Docjar: A Java Source and Docuemnt Enginecom.*    java.*    javax.*    org.*    all    new    plug-in

Quick Search    Search Deep

Package safejdbc.holder

This is the main package of the SafeJdbc library which provides a safe and simple object oriented wrapper around the JDBC interface.

See:
          Description

Class Summary
BooleanHolder This class is designed to hold a boolean.
ByteHolder This class is designed to hold a byte.
CharHolder This class is designed to hold a char.
DoubleHolder This class is designed to hold a double.
FloatHolder This class is designed to hold a float.
IntHolder This class is designed to hold an int.
LongHolder This class is designed to hold a long.
ObjectHolder This class is designed to hold an object.
ShortHolder This class is designed to hold a short.
StringHolder This class is designed to hold a string.
 

Package safejdbc.holder Description

This is the main package of the SafeJdbc library which provides a safe and simple object oriented wrapper around the JDBC interface. The library was designed and written with the primary goal of preventing resource leaks, and care was taken not to restrict the flexibility of JDBC usage.

The most important class is SQLExecuter. This class provides methods to acutally access the database. The usual control is however inverted: Instead of directly operating on a JDBC connection, clients pass operations as objects to the SQLExecuter, and the SQLExecuter executes them. This is done to ensure that all ressources are cleanly deallocated even if an exception is thrown.

Performing an UPDATE operation is simple; a SQL string is passed in as a parameter, and no additional code is needed. The following code snippet contains an example:

  sqlExecuter.update ("INSERT INTO customer (id, name) VALUES (1, 'John Smith')");

Executing a SELECT statement needs a little more effort because the ResultSet needs to be handled in some way. This is where the ResultSetProcessor interface comes in ( ResultSetIterator is a convenience implementation of this interface). Whenever a SELECT string is sent to the database, an implementation of this interface must be provided, and after the actual database operation is finished the ResultSet is passed to this implementation so that it can process the results. Anonymous local classes are very handy for this sort of implementation.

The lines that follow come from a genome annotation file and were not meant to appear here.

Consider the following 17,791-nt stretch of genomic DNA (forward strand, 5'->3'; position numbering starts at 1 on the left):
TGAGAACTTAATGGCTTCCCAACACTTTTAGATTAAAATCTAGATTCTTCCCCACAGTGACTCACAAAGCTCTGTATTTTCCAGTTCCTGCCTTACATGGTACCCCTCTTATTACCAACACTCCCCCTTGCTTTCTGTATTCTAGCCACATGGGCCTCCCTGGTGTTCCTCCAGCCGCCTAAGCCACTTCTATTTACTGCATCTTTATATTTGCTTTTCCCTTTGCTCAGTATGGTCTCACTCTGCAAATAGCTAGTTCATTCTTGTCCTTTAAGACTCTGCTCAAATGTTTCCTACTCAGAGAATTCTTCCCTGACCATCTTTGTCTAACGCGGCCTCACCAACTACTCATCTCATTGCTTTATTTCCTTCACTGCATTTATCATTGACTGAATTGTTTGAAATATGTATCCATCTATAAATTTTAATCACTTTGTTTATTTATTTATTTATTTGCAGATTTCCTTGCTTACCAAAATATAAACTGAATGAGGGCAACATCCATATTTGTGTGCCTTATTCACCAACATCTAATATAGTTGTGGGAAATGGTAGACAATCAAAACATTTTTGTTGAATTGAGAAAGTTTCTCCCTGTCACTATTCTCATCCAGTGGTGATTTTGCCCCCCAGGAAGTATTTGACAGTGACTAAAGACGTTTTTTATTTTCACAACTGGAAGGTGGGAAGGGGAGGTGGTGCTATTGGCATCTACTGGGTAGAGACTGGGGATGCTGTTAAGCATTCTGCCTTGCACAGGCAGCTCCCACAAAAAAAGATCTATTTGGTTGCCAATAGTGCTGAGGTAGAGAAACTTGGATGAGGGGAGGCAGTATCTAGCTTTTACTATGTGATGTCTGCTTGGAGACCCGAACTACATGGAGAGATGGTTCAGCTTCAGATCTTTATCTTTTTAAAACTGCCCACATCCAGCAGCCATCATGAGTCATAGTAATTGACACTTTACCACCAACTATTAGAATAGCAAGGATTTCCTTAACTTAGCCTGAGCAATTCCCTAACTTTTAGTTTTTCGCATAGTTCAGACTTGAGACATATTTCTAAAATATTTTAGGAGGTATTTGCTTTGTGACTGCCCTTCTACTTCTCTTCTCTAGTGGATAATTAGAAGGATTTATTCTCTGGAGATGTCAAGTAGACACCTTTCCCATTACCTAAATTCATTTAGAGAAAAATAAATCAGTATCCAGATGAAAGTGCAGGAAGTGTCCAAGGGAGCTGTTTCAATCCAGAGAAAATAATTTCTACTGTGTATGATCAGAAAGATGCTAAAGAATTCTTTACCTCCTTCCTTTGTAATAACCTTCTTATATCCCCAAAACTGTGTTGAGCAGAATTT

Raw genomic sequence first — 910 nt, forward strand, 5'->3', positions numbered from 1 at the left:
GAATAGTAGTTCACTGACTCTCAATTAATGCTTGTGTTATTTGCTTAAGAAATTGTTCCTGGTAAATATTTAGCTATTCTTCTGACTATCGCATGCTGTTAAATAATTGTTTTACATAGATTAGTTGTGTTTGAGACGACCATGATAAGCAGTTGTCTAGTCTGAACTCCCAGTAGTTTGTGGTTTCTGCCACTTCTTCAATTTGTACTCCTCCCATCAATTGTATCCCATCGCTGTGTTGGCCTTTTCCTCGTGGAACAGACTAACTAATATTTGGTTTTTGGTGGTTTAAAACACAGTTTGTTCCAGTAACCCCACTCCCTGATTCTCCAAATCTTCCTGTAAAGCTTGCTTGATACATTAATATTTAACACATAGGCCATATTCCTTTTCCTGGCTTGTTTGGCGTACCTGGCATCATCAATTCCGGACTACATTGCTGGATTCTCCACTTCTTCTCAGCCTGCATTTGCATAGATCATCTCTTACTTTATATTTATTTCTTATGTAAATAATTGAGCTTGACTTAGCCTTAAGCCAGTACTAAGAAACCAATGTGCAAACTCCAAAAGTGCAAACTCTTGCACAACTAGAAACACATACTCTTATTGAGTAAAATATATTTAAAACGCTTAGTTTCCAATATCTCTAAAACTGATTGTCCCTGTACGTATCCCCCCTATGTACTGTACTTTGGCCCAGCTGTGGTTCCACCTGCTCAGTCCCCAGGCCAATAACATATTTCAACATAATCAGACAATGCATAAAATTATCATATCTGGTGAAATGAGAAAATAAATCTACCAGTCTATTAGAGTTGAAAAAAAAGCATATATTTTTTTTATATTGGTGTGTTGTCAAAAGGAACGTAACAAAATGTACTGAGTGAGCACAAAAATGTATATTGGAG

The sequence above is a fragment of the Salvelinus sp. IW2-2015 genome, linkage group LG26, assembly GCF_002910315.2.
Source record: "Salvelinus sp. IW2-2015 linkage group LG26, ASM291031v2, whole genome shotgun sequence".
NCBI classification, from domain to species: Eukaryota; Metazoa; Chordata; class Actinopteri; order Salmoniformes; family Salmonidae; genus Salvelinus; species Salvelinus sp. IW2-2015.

The following is an example of a SELECT statement which is executed using SQLExecuter:

  sqlExecuter.query ("SELECT name FROM customer WHERE id=1",
    new ResultSetIterator () {
      public void forEachRow (ResultSet rs) {
        System.out.println (rs.getString ("name"));
      }
    });

The update and query methods of SQLExecuter are each executed in their own database transaction. Several database operations can be grouped together in a bigger transaciton by calling the executeTX method of SQLExecuter. This method takes an implementation of the TXCodeBlock class as a parameter; the principle is the same as for ResultSetIterator: The library initializes the transaction, then calls the TXCodeBlock so that it can do its operations, and finally the library commits the transaction - or rolls it back if an exception occurred.